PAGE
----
Do animals experience joy, grief, or shame? Most people will be quick to attribute all sorts of emotions to pets and other animals. But many biologists remain uncomfortable with this, well, touchy-feely subject. As scientists, we are trained to be objective, cool, and detached when making observations. Anthropomorphism – the attribution of human traits to animals – has traditionally been a big no-no. But the tide is turning, and well-known Dutch-American primatologist Frans de Waal is here to help it along. Mama’s Last Hug is a smart, opinionated, and insightful book arguing we have long overestimated humans and underestimated animals.
What does the deep ocean make you think of? An alien world right on our doorstep? The cradle of life? A global garbage dump? The lungs of the planet? Or the world’s most abused ecosystem? If I am to believe marine biologist Alex Rogers, the deep ocean is all of the above, and so much more. With three decades of research experience and scientific consultancy credits for the BBC series Blue Planet II under his belt, he knows what he is talking about and he knows how to talk about it. The Deep is an intensely captivating and urgent book that swings between wonder and horror.
The phenomenon of “shifting baselines” is, to me, one of the most powerful concepts in ecology, explaining a lot of the damage humanity has wreaked on its environment. Vanishing Fish is a career-spanning collection of previously published essays, with some new material, from the pen of fisheries biologist Daniel Pauly who coined this term in 1995. And when a man like him speaks, I listen. The book gives an eye-opening overview of the state of the world’s fisheries, and the research that revealed the institutional ignorance that partially obscures the gravity of the situation.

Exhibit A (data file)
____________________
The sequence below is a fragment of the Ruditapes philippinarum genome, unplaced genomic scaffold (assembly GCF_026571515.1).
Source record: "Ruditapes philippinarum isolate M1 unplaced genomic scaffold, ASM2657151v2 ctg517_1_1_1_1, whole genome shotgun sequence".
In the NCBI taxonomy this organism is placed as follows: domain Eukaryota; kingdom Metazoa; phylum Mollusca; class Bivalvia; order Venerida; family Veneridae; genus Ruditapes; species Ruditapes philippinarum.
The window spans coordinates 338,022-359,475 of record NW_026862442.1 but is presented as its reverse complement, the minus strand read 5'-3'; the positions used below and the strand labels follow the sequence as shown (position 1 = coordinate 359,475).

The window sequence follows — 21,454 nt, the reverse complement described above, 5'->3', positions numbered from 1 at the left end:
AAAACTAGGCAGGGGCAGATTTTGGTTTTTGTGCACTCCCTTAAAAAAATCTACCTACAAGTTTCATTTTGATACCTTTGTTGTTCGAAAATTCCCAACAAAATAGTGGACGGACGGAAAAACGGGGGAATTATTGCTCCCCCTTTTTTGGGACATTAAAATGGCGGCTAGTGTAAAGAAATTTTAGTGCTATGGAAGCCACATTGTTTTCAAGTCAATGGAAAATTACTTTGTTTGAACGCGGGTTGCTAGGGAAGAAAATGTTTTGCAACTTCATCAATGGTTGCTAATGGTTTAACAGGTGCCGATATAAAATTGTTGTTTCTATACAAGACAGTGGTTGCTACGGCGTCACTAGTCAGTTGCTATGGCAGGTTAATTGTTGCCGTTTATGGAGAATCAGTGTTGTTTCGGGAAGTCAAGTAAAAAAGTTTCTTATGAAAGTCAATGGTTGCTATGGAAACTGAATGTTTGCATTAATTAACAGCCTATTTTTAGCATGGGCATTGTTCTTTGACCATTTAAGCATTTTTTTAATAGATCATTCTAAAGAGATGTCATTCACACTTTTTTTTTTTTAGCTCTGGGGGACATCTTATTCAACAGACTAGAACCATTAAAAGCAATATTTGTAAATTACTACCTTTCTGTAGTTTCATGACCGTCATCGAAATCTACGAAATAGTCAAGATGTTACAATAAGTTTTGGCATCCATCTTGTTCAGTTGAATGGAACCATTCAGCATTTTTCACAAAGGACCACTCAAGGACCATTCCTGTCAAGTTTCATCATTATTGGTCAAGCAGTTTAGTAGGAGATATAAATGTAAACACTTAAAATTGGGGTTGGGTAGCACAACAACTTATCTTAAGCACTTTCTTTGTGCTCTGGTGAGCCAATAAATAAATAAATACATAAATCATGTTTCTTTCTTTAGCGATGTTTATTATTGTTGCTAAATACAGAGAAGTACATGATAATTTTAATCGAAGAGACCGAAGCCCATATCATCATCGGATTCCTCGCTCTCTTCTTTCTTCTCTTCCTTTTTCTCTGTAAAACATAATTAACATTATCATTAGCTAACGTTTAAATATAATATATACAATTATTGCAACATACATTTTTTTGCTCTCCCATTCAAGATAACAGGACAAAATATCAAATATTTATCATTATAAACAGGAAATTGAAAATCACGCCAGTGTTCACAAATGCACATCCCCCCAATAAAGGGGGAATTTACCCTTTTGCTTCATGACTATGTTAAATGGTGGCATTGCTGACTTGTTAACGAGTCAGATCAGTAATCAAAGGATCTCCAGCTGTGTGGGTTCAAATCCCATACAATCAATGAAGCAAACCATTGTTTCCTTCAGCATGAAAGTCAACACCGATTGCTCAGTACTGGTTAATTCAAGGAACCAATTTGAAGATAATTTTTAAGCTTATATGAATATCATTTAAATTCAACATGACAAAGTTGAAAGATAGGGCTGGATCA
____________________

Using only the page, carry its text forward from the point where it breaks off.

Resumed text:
When I picked up The Tales Teeth Tell, the first thing I thought was: “Another book on fossil teeth?” After reviewing Ungar’s Evolution’s Bite: A Story of Teeth, Diet, and Human Origins in 2017 I was worried this might be more of the same. Was I ever wrong! Professor in human evolutionary biology Tanya M. Smith here shows there is a lot more to say about human teeth and their evolution.
The ancient Chinese philosopher Laozi (also written Lao Tzu) supposedly wrote that “A journey of a thousand miles begins with a single step”. But as writer David Barrie shows with Incredible Journeys, before we can even take that step, every journey starts with navigation: where are you and where are you going? Animals of all stripes can make incredibly long journeys, usually without getting lost. This wonderful popular science book explores the remarkable diversity of strategies they employ to find their way.